“It was a wake-up call for me; I was informed about homelessness, but I wasn’t aware of the presence of homeless people in our own neighborhood.”
Neighborhood council President Cyndi Hench had a similar “wake-up call” after discussing the problems that Venice is undergoing with homeless with members of that community’s local board and later learning that there are pockets of families and single men and women in her community.
“It made me realize not only that we have homeless people in our council district, but that the state of our economy is driving more people onto the streets,” she said.
Rosendahl, who represents Venice and Westchester, is working to implement a “Streets to Homes” initiative that seeks to move those without shelter into housing. The program will consist of identifying parking lots throughout Council District 11 and allow those who follow certain regulations to sleep in vehicles there, where they will be away from residential areas.
Social services will be offered for those who enter the program and the councilman has also involved a variety of city departments to help implement the initiative.
Santa Barbara and Eugene, Ore. have had large degrees of success with this venture, and based on their recommendations, Rosendahl has high hopes to replicate it in his district.
In Westchester, three parking lots have been recommended, said Pearson, an advocate of the “Streets to Homes” project.
“What we’ve done and will continue to do fits very nicely with the ‘Streets to Homes’ program,” he said.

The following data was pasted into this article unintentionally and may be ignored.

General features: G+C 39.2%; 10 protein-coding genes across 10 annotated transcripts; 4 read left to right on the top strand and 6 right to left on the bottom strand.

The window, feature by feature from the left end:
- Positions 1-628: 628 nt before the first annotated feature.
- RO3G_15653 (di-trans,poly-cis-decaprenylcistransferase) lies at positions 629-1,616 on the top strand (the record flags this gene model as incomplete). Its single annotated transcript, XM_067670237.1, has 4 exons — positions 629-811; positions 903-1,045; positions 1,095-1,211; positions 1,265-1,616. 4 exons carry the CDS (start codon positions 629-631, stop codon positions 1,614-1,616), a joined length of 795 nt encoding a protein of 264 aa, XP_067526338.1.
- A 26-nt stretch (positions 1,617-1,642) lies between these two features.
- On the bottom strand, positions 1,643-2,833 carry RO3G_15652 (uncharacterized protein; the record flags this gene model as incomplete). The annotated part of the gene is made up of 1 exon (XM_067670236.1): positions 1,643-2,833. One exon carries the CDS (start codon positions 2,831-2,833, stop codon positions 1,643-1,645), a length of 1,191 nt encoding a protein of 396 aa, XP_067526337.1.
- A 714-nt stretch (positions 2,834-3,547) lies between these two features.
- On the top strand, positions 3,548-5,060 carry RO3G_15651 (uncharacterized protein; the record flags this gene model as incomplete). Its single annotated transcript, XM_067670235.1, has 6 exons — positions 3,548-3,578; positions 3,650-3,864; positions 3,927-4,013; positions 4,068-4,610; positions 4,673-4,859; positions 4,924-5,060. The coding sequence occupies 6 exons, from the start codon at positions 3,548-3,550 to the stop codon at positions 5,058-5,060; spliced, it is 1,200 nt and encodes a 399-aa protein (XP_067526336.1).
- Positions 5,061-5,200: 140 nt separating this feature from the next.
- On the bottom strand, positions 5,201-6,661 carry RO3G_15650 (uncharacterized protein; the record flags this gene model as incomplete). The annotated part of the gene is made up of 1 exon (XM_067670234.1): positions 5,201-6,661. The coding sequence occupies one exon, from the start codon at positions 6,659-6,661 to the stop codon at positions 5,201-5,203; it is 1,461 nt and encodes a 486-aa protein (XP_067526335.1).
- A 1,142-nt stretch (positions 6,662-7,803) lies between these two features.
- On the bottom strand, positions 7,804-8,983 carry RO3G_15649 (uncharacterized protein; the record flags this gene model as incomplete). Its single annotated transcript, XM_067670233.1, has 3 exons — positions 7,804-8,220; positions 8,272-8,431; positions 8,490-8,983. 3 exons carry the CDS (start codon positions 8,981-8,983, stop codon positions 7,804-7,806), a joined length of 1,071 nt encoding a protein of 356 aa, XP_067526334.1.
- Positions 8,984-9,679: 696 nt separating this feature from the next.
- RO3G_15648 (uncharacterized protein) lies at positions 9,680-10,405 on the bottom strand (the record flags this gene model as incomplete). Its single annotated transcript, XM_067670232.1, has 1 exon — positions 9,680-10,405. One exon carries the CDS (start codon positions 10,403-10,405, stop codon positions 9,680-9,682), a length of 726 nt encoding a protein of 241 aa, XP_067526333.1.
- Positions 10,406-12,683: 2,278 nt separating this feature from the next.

To assist with the homeless count effort, the neighborhood council appropriated $5,000 and Rosendahl matched it with an equal amount last month. The funds came from an officeholder account from an earlier reelection campaign.
“I saw the merits of the initiative and I thought this was the least that I could do,” the councilman said. “I’m really proud of my neighborhood council. It shows that they really appreciate this issue and that they care.”
Pearson said it took “great political courage” for Rosendahl to donate his own money to Westchester-Playa council’s action.
Neighborhood councils exist to assist with local challenges and community efforts, and the homeless count is tailormade for the local council’s attention, Hench said.
“It’s the type of stuff that neighborhood councils should be using their money for,” she reiterated. “This is a local concern, and we don’t want it to blossom into a larger problem.”
Rosendahl credited Pearson and his committee for helping to spearhead the community effort.
“Booker impressed me with his determination and his class,” he said. “He’s done great work with Upward Bound, and I think they’ve got a great group in PATH to work with.”
Salinas said the local council is being proactive in addressing the number of people without homes now instead of at a later date. “They’ve been very open and willing to take action,” he said.
Rosendahl thinks the homeless count is a good start for Westchester and Playa del Rey to chronicle the number of homeless residents locally. He believes that as a legislator, it is within his purview to take on the complicated and emotionally charged topic of homelessness and to attempt to find solutions for the benefit of all of his constituents.
“It’s in our moral imperative to look for solutions to this terrible problem,” he said.
The results of the study will be revealed later this year.